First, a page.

We invited patients aged ≥ 18 years to participate in the study who had a first positive reverse transcriptase-polymerase chain reaction (RT-PCR) test for SARS-CoV-2 from November 1st, 2020, to May 31st, 2021. DEU-COVIMER became fully operational on January 11, 2021, so we established two cohorts. To catch the subsequent follow-up points in the 1st, 3rd, and 6th months, we recruited the patients who tested positive for SARS-CoV-2 after November 30, 2020, as the main cohort in the study (December 2020–May 2021 cohort). Because the first-month monitoring was already missed for the people diagnosed before December 1st, 2020, we only interviewed them in the 3rd and 6th months (November 2020 cohort). In total, 6701 people tested positive for SARS-CoV-2 RNA between November 1st, 2020, and May 31st, 2021. We aimed to reach all patients; therefore, sample size was not calculated.

In this study, having at least one symptom at the follow-up points was determined as symptom presence. The survey question was as follows: “In the last 7 days, do you still have a symptom that was among your baseline symptoms when you were first diagnosed with COVID-19?” Symptoms were asked one by one in yes/no format and another survey item was available for free-text responses. Data on the symptoms in the acute phase of the disease were collected retrospectively from the patients who were interviewed during the 1st or 3rd month of follow-up. PCR dates, age, gender, and hospital admission were retrieved from the hospital information system. Education, jobs, economic status, smoking, and underlying diseases were patient-reported. Participants were considered fully vaccinated 2 weeks after the second dose of the CoronaVac (inactivated virus) or BNT162b2 (mRNA) vaccine.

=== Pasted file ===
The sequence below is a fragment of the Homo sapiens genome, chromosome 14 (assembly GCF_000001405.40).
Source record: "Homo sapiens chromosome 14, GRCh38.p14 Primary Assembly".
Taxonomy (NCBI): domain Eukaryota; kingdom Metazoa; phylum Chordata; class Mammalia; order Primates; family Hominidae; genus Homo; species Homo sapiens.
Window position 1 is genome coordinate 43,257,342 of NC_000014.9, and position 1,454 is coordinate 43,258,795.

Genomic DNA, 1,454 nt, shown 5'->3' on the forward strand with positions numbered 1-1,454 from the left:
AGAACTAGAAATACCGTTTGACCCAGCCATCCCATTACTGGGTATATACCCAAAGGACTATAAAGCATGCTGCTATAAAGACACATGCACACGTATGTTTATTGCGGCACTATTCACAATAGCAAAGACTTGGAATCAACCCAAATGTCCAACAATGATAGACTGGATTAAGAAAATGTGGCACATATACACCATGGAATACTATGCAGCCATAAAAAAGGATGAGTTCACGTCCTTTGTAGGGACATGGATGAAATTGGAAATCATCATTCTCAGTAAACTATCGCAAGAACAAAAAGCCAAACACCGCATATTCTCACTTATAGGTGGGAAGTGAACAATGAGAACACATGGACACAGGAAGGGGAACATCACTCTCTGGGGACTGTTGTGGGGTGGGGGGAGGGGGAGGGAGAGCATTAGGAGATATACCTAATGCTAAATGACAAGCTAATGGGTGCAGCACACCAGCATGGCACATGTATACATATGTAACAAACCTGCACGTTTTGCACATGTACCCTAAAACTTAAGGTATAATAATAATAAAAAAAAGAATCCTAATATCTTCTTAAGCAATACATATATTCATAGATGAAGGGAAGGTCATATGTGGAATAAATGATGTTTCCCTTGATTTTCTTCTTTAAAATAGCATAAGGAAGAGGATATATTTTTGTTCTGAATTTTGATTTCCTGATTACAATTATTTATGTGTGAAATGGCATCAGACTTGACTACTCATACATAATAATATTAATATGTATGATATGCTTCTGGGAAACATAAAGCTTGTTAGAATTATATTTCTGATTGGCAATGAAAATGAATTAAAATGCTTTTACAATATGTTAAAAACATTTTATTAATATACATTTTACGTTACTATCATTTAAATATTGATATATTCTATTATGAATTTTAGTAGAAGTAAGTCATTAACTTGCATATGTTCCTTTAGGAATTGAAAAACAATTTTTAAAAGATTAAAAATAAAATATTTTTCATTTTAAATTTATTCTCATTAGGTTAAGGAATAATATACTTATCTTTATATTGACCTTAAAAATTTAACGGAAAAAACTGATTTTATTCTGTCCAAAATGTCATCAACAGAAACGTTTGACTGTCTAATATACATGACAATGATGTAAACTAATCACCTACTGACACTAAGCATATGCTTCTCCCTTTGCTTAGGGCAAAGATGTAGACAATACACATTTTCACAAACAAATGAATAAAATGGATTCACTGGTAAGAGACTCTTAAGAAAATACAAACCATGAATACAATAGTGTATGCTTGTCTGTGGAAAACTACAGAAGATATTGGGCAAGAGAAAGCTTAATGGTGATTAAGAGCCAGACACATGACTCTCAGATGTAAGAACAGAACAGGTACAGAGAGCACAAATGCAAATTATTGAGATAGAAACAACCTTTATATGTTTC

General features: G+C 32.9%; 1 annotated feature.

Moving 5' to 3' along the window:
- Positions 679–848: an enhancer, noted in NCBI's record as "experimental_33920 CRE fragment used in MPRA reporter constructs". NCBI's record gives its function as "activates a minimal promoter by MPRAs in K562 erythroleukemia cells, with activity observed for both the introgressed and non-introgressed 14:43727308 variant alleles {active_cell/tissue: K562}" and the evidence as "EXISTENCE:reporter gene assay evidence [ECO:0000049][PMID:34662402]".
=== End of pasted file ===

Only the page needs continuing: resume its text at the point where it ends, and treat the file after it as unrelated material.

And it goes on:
Statistical analysis

Categorical variables were summarized as numbers and percentages (n, %). The total number of respondents who completed 1st-, 3rd-, or 6th-month follow-up was used as the denominator for reported symptoms. Percentages of symptom presence at 1st, 3rd, or 6th months were calculated for respondents who reported complaints at the time of diagnosis (clinical infection). Cough and dyspnea/difficulty breathing were categorized as respiratory symptoms. Other symptoms were categorized as mild symptoms. Transitions between no symptom group, respiratory symptom group, and mild symptom group with time were visualized with Sankey plots. Taking account of longitudinal data structure, we fitted generalized estimating equation (GEE) regression models in patients who had baseline symptoms to further evaluate the factors associated with reporting symptoms one, three, and 6 months after diagnosis. We selected a first-order autoregressive AR-1 as the working correlation structure, which allows the correlations of measurements taken farther apart to be less than those taken closer to one another. Model 1 included time and explanatory variables. Model 2 included all explanatory variables. Estimates were presented as odds ratios with 95% confidence intervals. Missing data on baseline explanatory variables of the participants were less than 1.2%, so we made complete case analysis. Data management, analysis, and visualizations were performed with R version 4.0.2 (packages: tidyverse, compareGroups, geepack, sjPlot, ggsankey).


Among a total of 6701 people who tested positive for SARS-CoV-2 RNA, 5610 respondents from two cohorts completed their first interview corresponding either in the 1st month or the 3rd month (response rate for the first interview: 83.7%) (Fig. 1). The total number of dropouts was 1618 (24.1%) for the 3rd month and 2063 (30.8%) for the 6th month. A total of 233 (3.5%) patients have died within 6 months.

Fig. 1
figure 1

Flowchart showing the number of patients who agreed to participate in the study at the first, third, and sixth-month follow-up after diagnosis

In total, 5610 respondents (female 51.8%, age 43.1 ± 15.1) were followed for a mean of 168.3 ± 46.8 days after PCR positivity. Among them, 89.3% (n = 5009) had baseline symptoms (Table 1). The most common symptoms reported were tiredness/fatigue (52.5%), muscle/body aches (52.4%), and loss/change of smell (42.5%). The most common three underlying health conditions were hypertension (15.4%), diabetes (10.5%), and coronary artery disease (6.2%). A total of 8.2% of the patients received inpatient care.

Table 1 General characteristics of the patients who completed at least one interview during 6-month follow-up (n = 5610)

Of the 3727 respondents who completed the 1st-month interview, 37.2% (n = 1387) reported at least one symptom (Table 2). For the 3rd month and 6th months, symptom presence was 21.8% (1108/5083) and 18.2% (844/4638), respectively. Tiredness/fatigue, muscle or body aches, and dyspnea/difficulty breathing were the most common symptoms for the 1st, 3rd, and 6th months of follow-up.